Also in Slate, David Luban writes that David Margolis was wrong to reject recommendations that John Yoo and Jay Bybee should be referred to their state bars for discipline.
So Yoo isn't to blame for the fact that—as the report shows—he believes the president could, for instance, order the massacre of an entire village. This proves he wasn't a bad lawyer, he was just really, really sincere in his immoderate legal views. Yoo is simply, as Margolis concludes, a victim of the fact that "loyalty to his own ideology and convictions clouded his view of his obligation to his client." To parse these legal ethics standards further: Bybee was too checked out to care if there was a floor to the president's power to torture. And Yoo isn't responsible because he was hired with the full knowledge that he didn't think the floor even exists.
Margolis urges that once all the relevant documents are released, the public should "make its own judgments about these documents and ... learn lessons for the future." It's unclear how that latter part is going to come about: Conservatives crowed over the weekend that Margolis properly spared Yoo and Bybee a partisan witch hunt. Liberals expressed disgust that evidently nobody will ever be held responsible for the decision to torture men in our custody. Politics is absolutely the wrong way to frame questions about whether we should abuse our prisoners going forward. The only thing that should matter to us right now is whether there is a floor; whether we can trust our legal system and the lawyers who inhabit it to defend a line beneath we will never descend.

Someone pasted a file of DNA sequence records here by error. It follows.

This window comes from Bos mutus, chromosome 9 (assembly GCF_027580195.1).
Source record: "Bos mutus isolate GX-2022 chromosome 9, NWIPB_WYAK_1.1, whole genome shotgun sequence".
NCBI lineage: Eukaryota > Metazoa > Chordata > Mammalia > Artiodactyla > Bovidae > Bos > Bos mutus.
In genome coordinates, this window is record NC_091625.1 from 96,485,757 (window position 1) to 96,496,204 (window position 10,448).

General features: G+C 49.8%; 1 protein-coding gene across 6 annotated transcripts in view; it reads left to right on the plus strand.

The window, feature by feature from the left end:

As Mattew Alexander * argues here, it's staggering to suggest that OLC lawyers should receive a get out of ethics jail free card because those post 9/11 days were really scary. For one thing, there was nearly a year for sober reflection between 9/11 and the writing of the torture memos in August 2002. But more importantly, we don't have one set of legal standards for crisis times and another for happy times. Margolis has codified the principle that we can make up new ethics standards depending on who the lawyers in question are and the exigency of the national security crisis, which isn't all that different from making up new interrogation standards depending on who the prisoner is, and the exigency of the national security situation.
The floor has disappeared so quickly, America can't even see that it's gone. A 2009 poll revealed that 53 percent of the public believes torture is at least sometimes justified to gain important information from terror suspects. These numbers rise every few months, and the next poll will probably find it climbing yet again. Even the Bush administration used to promise that America doesn't torture. But say that today and you get booed. The problem with doing away with the floor is that sooner or later you're so far below it, you can't see anything at all.
Correction, Feb. 22, 2010: The orginal version mistakenly referenced Matthew Arnold. (Return to the corrected sentence.)
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